Yahoo confirmed Thursday that it was hit by a hack that affected more than 450,000 accounts, saying that hackers had gotten hold of a file that contained older user names and passwords from its contributor network, Yahoo Voices, formerly Associated Content.
What’s clear from those who’ve actually seen the list of accounts taken, though, is that this particular attack has posted not only the e-mail addresses of Yahoo account holders who signed up for the company’s contributor network, but also a number of Gmail, Hotmail and other addresses.
That means that it’s even easier for hackers to ride a ripple effect off of the attack to other services and mine users’ address books for phishing attacks, especially if anyone used their Yahoo Voices account password for those accounts.
Phishing attacks can be particularly effective because the e-mails come from people the recipients know. That means everyone — regardless of whether they have a Yahoo account or not — should be on the lookout for a rise in suspicious e-mails, particularly if they link to Web sites with no context or just a line that says, “I thought this was really cool. You should check it out.”
As is always advisable with a hack of this kind, if you had a Yahoo Voices or Associated Content account, you should change your password and any account that has the same password immediately.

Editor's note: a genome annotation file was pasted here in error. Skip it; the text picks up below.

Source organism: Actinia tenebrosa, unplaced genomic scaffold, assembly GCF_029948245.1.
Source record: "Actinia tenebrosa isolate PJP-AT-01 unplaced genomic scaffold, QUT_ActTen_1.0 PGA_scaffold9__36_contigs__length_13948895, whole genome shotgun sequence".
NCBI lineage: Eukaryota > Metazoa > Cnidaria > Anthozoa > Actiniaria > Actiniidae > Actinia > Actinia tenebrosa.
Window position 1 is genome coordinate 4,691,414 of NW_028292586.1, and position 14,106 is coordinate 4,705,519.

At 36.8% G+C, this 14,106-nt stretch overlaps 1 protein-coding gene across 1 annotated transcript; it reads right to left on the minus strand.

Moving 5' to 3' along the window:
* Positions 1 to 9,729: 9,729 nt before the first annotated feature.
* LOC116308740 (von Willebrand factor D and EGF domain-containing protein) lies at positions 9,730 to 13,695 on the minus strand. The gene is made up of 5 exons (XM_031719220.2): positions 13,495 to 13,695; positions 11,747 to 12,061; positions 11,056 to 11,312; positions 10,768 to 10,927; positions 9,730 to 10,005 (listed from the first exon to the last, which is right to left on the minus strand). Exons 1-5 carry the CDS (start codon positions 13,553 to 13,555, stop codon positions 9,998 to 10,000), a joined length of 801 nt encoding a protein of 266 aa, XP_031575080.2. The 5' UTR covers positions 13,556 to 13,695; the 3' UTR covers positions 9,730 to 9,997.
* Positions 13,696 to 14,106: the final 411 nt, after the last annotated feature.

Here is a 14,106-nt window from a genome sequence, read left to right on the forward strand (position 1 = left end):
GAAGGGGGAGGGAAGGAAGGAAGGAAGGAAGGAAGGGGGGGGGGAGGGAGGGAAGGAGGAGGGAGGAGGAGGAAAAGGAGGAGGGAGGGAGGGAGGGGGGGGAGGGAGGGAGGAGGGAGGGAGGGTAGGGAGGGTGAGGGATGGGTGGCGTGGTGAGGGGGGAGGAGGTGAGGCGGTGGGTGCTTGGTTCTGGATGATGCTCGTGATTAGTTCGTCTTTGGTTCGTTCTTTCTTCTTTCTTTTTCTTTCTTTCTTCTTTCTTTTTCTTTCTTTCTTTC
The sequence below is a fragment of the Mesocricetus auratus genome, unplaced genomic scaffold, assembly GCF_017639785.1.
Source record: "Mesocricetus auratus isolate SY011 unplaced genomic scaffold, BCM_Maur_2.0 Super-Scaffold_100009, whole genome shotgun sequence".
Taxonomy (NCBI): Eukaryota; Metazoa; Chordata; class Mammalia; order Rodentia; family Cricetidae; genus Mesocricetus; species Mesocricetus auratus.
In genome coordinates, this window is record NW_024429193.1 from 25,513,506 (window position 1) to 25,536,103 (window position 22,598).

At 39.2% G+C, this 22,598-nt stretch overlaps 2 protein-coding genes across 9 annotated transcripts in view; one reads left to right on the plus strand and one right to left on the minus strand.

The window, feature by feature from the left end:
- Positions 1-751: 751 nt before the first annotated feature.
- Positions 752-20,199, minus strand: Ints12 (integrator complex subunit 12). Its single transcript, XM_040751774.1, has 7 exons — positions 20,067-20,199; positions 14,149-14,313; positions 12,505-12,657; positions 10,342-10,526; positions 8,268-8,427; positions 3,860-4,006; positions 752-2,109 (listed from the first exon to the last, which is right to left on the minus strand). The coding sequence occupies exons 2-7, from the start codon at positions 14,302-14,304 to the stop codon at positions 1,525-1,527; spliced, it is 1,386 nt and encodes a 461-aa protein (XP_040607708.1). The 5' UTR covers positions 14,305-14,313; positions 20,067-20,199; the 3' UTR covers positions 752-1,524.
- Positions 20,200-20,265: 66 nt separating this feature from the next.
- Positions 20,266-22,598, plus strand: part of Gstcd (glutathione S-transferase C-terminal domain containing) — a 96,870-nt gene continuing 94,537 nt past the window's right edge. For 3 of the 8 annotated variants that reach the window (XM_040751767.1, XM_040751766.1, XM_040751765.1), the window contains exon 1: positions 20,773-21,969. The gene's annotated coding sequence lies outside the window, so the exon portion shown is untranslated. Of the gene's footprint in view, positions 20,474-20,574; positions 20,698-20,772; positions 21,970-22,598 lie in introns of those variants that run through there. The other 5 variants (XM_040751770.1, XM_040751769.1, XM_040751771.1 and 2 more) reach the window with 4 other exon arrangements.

This is the not the first major data breach of the summer, but Yahoo is catching more criticism than LinkedIn, eHarmony, Last.fm or Formspring because the file that hackers at the D33D Company posted shows the credentials were posted in plain text.
“Sadly, this breach highlights how enterprises continue to neglect basic security practices,” researcher Rob Rachwald wrote on security firm Imperva’s blog. “To add insult to injury, the passwords were stored in clear text and not hashed (encoded). One would think the recent LinkedIn breach would have encouraged change, but no. Rather, this episode will only inspire hackers worldwide.”
Yahoo said Friday that it has acted quickly to patch the vulnerability in its systems and is letting affected users know that their accounts are open to breaches.
The company said that the file that was taken was an older file that predates Yahoo’s 2010 acquisition of Associated Content and that the file was a “standalone” that did not have connections to other parts of Yahoo’s systems.
The company said it has also beefed up its security measures for affected users and “enhanced our underlying security controls.”
Those whose accounts may have been compromised will be prompted to authenticate their accounts and change their passwords the next time they log in, the company said.